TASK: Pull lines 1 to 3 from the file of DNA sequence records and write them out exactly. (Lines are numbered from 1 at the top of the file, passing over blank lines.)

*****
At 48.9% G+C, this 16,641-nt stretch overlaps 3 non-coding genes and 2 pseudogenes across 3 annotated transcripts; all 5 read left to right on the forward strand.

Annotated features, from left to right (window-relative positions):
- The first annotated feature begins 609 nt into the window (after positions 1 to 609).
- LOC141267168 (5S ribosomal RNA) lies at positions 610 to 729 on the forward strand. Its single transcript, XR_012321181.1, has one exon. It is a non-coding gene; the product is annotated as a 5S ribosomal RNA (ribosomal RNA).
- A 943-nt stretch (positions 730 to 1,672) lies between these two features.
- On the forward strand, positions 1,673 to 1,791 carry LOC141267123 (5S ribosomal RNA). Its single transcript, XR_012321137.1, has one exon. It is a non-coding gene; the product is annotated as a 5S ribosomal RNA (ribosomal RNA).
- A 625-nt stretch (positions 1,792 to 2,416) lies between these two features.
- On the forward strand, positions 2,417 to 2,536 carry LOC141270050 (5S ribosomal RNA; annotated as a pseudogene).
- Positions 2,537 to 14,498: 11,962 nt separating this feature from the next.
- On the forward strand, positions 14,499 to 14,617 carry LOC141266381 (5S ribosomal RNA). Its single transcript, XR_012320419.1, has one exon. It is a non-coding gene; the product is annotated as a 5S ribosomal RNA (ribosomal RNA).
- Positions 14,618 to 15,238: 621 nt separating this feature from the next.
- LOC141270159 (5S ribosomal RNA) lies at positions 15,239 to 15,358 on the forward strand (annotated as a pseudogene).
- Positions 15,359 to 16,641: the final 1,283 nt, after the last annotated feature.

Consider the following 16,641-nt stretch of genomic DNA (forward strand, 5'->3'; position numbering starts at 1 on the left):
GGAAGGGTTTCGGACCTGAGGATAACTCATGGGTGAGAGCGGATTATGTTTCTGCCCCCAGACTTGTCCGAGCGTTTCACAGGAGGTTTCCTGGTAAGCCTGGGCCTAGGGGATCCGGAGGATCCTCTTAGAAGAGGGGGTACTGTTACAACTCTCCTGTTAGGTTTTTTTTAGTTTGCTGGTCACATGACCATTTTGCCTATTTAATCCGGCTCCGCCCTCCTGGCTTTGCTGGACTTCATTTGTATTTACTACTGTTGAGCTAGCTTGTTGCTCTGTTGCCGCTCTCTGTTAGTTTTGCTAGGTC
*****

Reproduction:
At 48.9% G+C, this 16,641-nt stretch overlaps 3 non-coding genes and 2 pseudogenes across 3 annotated transcripts; all 5 read left to right on the forward strand.

Annotated features, from left to right (window-relative positions):
- The first annotated feature begins 609 nt into the window (after positions 1 to 609).